There are several C interfaces to put recordings into databases. After an excessive research (I am not a specialist on databases) postgreSQL turned out to be lightweight enough to work smoothly on the raspberry while carrying out performant INSERT INTO-tasks. However, IMHO for sampling rates above 10Hz (assuming 24/7 logging) it slows down just after 1 month with no special precautions (10*60*1440*31 > 26 mil. rows). For temperature logging or whatever slow dynamics measurement it's tool number one for me.

cloud storage of sensor data

Examples: nimbits, thingspeak, orchestra, sensorcloud, relayr, xively or tempoiq. I have not excessively used these, but there are surely no limitations on the side of the logger software, if this is one's preference to store data. The source code of the logger is kept as modular as possible.

There is a chance to implement JSON and some other timeseries data formats soon. However, contributors are welcome!

Further reading

References

Hungarian National Report on IUGG 2011-2014

universal raspberry pi based data logger developed for the NCK geophysical observatory - IAGA division 5. observatory, instruments, surveys and analyses



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Further articles



Directory tree inside home

The charts below give an overview what is where inside /home/pi. My intention was to put everything related to the sampling program into "opendatalogger"

[/home/pi/]
 ├── analysis/
 ├── conf/
 ├── opendatalogger/
 ├── wsserver/
 └── www/

The source code of ...

more ...

Contributors wanted

Feedback

Please feel free to join our discussion-site on github!. This is probably the best place to ask! (However I try to continue answering e-mails addressed to me personally, but please consider the above discussion site before mailing.)

Start a discussion, ask or just leave a feedback! You are welcome ...

more ...

Disk image files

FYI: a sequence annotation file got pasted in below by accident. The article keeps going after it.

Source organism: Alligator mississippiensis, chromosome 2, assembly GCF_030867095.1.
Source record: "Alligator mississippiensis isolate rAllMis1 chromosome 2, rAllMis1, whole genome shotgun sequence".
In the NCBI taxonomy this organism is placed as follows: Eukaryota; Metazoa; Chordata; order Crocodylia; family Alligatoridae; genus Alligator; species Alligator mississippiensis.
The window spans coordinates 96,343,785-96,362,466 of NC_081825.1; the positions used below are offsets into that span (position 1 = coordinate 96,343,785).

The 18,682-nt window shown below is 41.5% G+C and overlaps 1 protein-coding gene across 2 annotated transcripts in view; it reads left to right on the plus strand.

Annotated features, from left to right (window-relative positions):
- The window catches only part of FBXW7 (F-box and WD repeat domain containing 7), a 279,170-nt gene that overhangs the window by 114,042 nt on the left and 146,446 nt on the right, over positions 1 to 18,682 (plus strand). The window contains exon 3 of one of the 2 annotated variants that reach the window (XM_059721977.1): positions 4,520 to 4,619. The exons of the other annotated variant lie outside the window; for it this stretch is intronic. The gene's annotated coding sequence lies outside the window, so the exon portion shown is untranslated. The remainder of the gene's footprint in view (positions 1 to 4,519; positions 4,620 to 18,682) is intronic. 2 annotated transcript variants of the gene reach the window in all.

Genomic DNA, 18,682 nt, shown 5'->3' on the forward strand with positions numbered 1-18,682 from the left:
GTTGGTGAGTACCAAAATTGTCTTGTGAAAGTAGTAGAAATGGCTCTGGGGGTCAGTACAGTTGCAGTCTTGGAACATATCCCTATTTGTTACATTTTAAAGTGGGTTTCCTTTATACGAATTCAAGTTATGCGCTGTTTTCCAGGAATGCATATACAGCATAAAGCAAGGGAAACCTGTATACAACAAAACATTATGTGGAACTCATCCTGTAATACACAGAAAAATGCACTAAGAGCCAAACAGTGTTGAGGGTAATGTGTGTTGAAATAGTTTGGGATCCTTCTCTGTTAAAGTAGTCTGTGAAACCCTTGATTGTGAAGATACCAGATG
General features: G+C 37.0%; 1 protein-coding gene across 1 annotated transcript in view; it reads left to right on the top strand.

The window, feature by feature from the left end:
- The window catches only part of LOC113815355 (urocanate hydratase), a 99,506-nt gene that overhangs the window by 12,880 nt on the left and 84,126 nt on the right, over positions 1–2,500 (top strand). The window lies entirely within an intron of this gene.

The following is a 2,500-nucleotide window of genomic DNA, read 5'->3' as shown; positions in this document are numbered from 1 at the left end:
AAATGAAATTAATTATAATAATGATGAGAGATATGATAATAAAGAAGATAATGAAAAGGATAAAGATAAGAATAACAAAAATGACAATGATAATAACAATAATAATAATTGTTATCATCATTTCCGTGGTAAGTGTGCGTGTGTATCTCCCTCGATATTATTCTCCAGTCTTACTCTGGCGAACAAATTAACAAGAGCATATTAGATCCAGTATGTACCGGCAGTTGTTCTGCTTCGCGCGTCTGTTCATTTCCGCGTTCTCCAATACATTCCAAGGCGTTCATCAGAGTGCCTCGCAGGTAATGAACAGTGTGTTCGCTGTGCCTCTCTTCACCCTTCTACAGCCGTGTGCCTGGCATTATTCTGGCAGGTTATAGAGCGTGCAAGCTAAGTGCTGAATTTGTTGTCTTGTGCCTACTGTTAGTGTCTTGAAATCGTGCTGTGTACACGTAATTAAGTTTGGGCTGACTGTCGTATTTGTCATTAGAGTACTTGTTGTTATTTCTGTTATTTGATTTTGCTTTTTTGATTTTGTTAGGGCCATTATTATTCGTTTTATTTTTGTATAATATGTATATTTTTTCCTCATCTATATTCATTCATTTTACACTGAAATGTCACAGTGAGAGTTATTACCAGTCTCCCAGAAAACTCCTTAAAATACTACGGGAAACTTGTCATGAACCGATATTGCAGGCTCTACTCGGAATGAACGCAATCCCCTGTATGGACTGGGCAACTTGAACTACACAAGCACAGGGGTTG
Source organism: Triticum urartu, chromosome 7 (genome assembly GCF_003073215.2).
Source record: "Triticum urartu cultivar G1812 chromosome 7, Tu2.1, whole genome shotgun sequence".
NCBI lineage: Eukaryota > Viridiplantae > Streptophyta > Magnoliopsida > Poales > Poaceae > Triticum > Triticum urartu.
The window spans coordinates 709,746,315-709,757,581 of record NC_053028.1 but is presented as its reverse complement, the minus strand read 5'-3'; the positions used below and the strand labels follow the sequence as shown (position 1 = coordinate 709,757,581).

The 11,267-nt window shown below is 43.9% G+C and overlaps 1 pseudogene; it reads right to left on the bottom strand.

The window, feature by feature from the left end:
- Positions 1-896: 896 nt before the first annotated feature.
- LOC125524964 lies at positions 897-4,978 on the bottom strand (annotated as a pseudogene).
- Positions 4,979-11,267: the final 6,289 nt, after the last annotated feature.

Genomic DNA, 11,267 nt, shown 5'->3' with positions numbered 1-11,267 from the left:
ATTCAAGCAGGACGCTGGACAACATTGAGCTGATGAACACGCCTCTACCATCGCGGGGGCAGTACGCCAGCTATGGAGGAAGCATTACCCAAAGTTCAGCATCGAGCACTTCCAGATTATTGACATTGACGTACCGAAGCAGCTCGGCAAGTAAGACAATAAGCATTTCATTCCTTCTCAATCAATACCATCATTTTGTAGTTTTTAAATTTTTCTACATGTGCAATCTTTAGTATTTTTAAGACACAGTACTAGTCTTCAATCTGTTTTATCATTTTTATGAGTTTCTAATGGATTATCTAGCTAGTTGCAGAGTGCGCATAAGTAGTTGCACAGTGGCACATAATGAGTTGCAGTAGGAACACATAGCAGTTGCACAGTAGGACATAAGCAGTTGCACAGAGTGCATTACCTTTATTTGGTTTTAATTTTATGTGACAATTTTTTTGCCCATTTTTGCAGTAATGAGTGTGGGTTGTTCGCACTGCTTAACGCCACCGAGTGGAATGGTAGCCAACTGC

In the article How to copy an image to an sd-card you can read how to copy the disk image file (e.g. what you have downloaded, e.g. raspbian-RT-opendatalogger-201511.img) to an SD-card in a card reader attached to your computer.

Now, I would like to show, how the ...

more ...

BCM2708 hardware watchdog

The BCM2708 has a very useful hardware watchdog. It will be used to reset the Raspberry if something hangs.

what is a watchdog?

The Linux kernel can reset the system if serious problems are detected. This can be implemented via special watchdog hardware... There needs to be a daemon that ...

more ...

File locks (run single instance)

It is a common issue, that the developer wants to limit the application (process, task or daemon all equivalently used) to run only one single instance at once. Some devices (file descriptors) can be accessed by one process at a time. Usually, a file lock is used to indicate that ...

more ...

The Linux embedded data-logger

  • Autonomous data acquisition and recording (currently up to 8 channels @ 500Hz)
  • Based on the (Raspberry PI microcomputer) (low power 3W, running high-availability Linux)
  • Online data in real-time
  • ssh command line access even from browser
  • www lightweight web server with diagnostic tools running on the Raspberry
  • Advanced remote administration tools like ...
more ...

Firmware

The Analog-To-Digital converter (ADC) transfers data over the I2C bus. The kernel module i2c_dev is used to interact with the physical interface. The currently loaded modules can be checked with the lsmod command. As it can be seen in i2c.c the C commands open(), close(), read(), write() and ioctl ...

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Hardware

The Analog-to-Digital converters ADS1115 are connected to the I2C bus of the Raspberry PI. The ADC is fed from 3.3V, the clock is driven by the I2C-Master (Raspberry) with 2MHz. It is as simple as 4 wires only

  • +3.3V
  • GND (ground, 0V)
  • SCL (serial clock, driven by the ...
more ...

Patch the data logger to the OS of your favour

The instructions below provide a guide to port the datalogger to your existing OS.

It is possible to configure everything on your running OS to use it, however it took me several month of experimenting to find all the settings. There are several system-wide config files and permissions to set ...

more ...